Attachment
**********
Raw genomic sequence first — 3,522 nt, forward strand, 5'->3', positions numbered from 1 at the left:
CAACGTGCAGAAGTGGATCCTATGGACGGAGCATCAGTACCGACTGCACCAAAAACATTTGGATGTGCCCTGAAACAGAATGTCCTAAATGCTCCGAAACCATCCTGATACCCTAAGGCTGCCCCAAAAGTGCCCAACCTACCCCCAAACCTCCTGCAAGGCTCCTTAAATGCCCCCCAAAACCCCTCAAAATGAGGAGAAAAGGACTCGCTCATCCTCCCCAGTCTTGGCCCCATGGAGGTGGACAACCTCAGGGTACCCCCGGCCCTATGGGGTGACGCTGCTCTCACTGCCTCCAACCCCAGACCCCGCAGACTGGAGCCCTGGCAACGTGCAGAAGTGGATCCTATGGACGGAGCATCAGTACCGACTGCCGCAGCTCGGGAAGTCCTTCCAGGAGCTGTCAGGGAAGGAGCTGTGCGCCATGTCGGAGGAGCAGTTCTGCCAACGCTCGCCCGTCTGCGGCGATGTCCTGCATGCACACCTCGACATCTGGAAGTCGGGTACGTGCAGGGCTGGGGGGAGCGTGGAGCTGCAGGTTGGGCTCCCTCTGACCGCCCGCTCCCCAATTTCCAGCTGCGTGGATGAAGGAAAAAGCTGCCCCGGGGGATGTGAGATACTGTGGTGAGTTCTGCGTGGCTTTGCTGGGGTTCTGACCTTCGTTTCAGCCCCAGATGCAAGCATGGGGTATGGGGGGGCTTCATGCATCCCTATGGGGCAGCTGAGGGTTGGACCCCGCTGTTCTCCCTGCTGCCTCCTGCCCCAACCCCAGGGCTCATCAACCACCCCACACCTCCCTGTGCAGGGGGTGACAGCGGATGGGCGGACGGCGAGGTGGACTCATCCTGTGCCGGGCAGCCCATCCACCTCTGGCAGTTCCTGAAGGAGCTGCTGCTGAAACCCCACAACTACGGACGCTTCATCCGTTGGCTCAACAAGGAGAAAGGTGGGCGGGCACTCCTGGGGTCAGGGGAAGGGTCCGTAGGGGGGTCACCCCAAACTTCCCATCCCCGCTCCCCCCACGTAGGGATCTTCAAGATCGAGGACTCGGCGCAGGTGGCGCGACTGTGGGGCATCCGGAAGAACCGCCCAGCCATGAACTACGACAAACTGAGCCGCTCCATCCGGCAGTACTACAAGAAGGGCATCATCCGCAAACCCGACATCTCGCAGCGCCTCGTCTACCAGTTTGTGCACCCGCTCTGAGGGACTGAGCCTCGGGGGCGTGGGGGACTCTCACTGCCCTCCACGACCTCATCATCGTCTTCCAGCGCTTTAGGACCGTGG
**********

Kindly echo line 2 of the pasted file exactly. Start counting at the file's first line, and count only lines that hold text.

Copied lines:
CAACGTGCAGAAGTGGATCCTATGGACGGAGCATCAGTACCGACTGCACCAAAAACATTTGGATGTGCCCTGAAACAGAATGTCCTAAATGCTCCGAAACCATCCTGATACCCTAAGGCTGCCCCAAAAGTGCCCAACCTACCCCCAAACCTCCTGCAAGGCTCCTTAAATGCCCCCCAAAACCCCTCAAAATGAGGAGAAAAGGACTCGCTCATCCTCCCCAGTCTTGGCCCCATGGAGGTGGACAACCTCAGGGTACCCCCGGCCCTATGGGGTGACGCTGCTCTCACTGCCTCCAACCCCAGACCCCGCAGACTGGAGCCCTGGCAACGTGCAGAAGTGGATCCTATGGACGGAGCATCAGTACCGACTGCCGCAGCTCGGGAAGTCCTTCCAGGAGCTGTCAGGGAAGGAGCTGTGCGCCATGTCGGAGGAGCAGTTCTGCCAACGCTCGCCCGTCTGCGGCGATGTCCTGCATGCACACCTCGACATCTGGAAGTCGGGTACGTGCAGGGCTGGGGGGAGCGTGGAGCTGCAGGTTGGGCTCCCTCTGACCGCCCGCTCCCCAATTTCCAGCTGCGTGGATGAAGGAAAAAGCTGCCCCGGGGGATGTGAGATACTGTGGTGAGTTCTGCGTGGCTTTGCTGGGGTTCTGACCTTCGTTTCAGCCCCAGATGCAAGCATGGGGTATGGGGGGGCTTCATGCATCCCTATGGGGCAGCTGAGGGTTGGACCCCGCTGTTCTCCCTGCTGCCTCCTGCCCCAACCCCAGGGCTCATCAACCACCCCACACCTCCCTGTGCAGGGGGTGACAGCGGATGGGCGGACGGCGAGGTGGACTCATCCTGTGCCGGGCAGCCCATCCACCTCTGGCAGTTCCTGAAGGAGCTGCTGCTGAAACCCCACAACTACGGACGCTTCATCCGTTGGCTCAACAAGGAGAAAGGTGGGCGGGCACTCCTGGGGTCAGGGGAAGGGTCCGTAGGGGGGTCACCCCAAACTTCCCATCCCCGCTCCCCCCACGTAGGGATCTTCAAGATCGAGGACTCGGCGCAGGTGGCGCGACTGTGGGGCATCCGGAAGAACCGCCCAGCCATGAACTACGACAAACTGAGCCGCTCCATCCGGCAGTACTACAAGAAGGGCATCATCCGCAAACCCGACATCTCGCAGCGCCTCGTCTACCAGTTTGTGCACCCGCTCTGAGGGACTGAGCCTCGGGGGCGTGGGGGACTCTCACTGCCCTCCACGACCTCATCATCGTCTTCCAGCGCTTTAGGACCGTGG